Jun 3, 2005
I had hinted in this post, so here goes. The news is formal now.
I am moving out of my specialist function of Training, Learning & OD.
I am also moving cities.
So where am I headed.
Still with the same employer, but in a new role as a HR generalist in Hyderabad.
Kinda feels like stepping off a cliff, you don't know whether the ground you land on will be rocky or welcoming.
In the spirit of learning new skills (MS Excel not being the least of them!) I am enjoying the feeling. Sometimes when faced with a new situation, we can choose to react to it in two ways. The awe-struck wonder of the child and respond to it with enthusiasm. Or, we could react to it with the fear of deer-in-the-headlights and react to flee from it.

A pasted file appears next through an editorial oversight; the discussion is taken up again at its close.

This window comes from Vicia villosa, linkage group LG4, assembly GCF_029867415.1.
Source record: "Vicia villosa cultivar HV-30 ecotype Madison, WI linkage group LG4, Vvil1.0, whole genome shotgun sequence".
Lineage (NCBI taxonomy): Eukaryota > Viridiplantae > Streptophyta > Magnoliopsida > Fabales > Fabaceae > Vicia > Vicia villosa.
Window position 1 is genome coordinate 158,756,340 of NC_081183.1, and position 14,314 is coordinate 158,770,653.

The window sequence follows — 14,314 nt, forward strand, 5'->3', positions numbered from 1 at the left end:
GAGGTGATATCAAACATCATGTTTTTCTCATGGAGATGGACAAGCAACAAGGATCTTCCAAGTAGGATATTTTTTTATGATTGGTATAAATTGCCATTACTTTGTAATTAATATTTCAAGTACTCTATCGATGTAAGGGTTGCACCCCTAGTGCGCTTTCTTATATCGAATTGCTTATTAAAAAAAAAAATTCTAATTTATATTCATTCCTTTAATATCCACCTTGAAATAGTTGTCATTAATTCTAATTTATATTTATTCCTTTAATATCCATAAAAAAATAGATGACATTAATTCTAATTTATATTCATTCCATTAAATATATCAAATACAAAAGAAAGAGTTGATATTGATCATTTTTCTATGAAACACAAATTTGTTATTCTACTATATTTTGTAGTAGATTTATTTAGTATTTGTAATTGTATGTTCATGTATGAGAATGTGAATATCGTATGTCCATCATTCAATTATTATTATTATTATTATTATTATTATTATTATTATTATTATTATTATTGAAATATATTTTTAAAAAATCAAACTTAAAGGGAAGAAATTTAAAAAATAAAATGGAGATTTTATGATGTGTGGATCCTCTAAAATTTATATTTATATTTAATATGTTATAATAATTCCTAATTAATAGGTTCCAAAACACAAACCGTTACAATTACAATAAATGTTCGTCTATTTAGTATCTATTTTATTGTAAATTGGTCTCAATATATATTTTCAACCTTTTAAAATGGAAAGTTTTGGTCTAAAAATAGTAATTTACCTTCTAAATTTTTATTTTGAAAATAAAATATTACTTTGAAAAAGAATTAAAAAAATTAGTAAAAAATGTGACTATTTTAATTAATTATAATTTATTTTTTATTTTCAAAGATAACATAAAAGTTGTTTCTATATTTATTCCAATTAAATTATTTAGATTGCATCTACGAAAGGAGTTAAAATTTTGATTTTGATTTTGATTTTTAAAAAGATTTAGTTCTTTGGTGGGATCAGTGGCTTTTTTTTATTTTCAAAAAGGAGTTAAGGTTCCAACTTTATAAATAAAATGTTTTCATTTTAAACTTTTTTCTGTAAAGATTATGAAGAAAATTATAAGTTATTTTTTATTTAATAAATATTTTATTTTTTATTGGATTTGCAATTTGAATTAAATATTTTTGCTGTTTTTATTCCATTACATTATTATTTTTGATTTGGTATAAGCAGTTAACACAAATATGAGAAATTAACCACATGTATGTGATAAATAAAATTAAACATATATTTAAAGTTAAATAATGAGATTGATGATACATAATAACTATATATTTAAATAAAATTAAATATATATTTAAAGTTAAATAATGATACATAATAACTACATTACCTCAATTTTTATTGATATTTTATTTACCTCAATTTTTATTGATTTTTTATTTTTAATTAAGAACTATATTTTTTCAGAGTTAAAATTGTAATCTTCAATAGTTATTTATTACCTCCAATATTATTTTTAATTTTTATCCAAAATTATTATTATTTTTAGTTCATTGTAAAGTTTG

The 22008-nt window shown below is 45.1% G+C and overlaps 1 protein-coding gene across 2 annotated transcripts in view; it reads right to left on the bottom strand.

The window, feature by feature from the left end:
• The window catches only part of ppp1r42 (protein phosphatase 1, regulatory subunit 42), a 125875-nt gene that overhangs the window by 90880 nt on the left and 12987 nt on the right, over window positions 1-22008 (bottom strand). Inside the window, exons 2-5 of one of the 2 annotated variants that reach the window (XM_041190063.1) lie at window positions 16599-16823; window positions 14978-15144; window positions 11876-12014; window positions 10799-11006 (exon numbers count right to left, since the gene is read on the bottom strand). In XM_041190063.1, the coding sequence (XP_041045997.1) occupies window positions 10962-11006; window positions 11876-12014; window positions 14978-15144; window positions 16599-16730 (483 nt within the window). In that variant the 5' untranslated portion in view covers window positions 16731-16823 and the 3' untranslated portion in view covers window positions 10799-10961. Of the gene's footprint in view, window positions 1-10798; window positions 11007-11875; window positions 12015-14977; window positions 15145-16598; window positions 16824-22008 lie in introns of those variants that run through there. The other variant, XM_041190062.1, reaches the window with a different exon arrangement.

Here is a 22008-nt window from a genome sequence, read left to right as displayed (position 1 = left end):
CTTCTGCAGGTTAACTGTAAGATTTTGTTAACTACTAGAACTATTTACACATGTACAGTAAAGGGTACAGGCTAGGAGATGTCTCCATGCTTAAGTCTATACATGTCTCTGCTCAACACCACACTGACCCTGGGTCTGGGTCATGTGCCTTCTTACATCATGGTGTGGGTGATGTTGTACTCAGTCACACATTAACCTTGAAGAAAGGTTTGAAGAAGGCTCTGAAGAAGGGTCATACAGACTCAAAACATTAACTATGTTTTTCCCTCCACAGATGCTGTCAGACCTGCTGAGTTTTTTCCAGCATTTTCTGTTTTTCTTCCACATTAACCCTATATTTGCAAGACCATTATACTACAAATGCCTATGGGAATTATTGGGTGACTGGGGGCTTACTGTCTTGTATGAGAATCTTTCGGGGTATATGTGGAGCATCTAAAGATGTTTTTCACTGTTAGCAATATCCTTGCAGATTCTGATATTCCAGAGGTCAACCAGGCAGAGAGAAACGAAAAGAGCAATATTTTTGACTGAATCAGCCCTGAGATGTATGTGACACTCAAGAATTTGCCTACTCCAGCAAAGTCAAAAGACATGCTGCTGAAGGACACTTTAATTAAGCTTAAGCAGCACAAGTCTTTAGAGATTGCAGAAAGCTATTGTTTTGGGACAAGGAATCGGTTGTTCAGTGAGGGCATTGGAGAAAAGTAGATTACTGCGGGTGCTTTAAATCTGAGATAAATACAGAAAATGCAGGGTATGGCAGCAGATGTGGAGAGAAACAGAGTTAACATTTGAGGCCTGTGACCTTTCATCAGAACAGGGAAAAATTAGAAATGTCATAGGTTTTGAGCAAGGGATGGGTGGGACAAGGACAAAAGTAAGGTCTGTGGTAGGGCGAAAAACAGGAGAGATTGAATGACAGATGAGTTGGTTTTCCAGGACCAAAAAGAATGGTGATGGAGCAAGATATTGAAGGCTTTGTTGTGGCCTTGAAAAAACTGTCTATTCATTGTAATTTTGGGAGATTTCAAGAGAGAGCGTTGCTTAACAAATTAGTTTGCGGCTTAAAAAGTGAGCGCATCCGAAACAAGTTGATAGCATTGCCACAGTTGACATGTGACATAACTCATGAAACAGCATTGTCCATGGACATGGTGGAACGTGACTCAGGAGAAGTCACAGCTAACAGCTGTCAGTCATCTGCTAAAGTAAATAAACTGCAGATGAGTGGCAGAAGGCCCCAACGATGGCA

Of course, the fact that I drove this change myself is helping me react a lot positively. And the hope is that it will help develop my counseling and consulting skills further. In the long run, helping me become a better coach. As this website said:
If you find that you get bored doing the same thing twice, then the generalist role might be more suited to you. As a generalist, you are required to wear many different hats. One minute you may find yourself negotiating the employee benefit package for your company and the next you could be conducting a training program for your line managers. Generalists tend to get their hands into everything.
(yep, that sounds like me :-)) And this doesn't hurt either:
Generalists tend to be a bit more isolated from the effects of a downturn. In a downturn, generalists often pick up more of the responsibilities of downsized specialists. It is easier to teach a generalist the daily workings of a few HR specialties than it is to teach a specialist all of the other facets of HR.
Oh by the way, check this blog on Business Coaching and Consulting.
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